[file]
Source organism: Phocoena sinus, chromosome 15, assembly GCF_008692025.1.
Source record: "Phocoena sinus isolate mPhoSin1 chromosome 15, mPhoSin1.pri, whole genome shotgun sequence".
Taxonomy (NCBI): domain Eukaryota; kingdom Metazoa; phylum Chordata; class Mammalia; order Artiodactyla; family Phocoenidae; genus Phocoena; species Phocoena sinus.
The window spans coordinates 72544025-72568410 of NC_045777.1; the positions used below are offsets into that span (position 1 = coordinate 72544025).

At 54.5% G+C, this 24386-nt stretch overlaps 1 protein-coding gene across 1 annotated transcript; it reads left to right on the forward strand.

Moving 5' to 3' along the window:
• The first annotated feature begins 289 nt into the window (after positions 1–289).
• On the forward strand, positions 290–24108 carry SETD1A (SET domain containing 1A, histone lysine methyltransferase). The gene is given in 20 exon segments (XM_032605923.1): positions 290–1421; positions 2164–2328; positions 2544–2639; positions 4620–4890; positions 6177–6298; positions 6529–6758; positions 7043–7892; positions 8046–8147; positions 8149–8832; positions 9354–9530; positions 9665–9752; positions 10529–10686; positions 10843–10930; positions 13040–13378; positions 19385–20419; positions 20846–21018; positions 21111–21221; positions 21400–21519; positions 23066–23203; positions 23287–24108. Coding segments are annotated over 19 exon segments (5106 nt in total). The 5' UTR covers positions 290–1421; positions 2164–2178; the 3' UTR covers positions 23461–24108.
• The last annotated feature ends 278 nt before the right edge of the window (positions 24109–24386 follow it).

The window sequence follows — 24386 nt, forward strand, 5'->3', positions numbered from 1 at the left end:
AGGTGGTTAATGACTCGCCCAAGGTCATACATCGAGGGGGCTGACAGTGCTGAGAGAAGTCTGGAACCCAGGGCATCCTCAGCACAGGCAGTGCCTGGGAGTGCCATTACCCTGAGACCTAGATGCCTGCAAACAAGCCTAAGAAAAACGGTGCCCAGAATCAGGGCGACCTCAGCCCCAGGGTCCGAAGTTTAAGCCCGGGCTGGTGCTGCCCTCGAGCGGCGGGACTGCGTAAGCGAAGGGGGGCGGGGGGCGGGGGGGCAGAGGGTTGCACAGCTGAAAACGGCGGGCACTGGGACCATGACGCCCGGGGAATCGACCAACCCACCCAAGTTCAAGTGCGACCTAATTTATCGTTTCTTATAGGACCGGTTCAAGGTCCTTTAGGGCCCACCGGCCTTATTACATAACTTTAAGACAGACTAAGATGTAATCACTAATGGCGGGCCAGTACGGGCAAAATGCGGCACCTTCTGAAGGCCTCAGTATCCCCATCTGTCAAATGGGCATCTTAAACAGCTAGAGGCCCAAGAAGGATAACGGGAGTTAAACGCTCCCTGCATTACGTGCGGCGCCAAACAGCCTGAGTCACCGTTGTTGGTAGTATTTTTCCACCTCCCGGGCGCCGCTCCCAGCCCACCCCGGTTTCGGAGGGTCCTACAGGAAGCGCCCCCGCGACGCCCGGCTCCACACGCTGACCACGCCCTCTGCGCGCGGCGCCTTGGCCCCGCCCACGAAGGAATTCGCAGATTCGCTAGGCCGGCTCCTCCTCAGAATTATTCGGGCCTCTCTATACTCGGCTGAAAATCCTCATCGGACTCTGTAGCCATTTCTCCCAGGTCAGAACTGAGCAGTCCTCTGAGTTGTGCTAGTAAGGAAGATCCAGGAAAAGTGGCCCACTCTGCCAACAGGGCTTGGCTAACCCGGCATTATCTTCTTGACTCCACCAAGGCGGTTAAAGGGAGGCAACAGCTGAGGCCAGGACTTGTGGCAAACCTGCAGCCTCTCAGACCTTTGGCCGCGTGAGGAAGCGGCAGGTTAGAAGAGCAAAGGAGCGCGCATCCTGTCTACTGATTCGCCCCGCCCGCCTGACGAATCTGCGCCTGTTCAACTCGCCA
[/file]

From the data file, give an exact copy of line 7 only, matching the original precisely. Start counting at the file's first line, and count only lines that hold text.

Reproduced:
• The first annotated feature begins 289 nt into the window (after positions 1–289).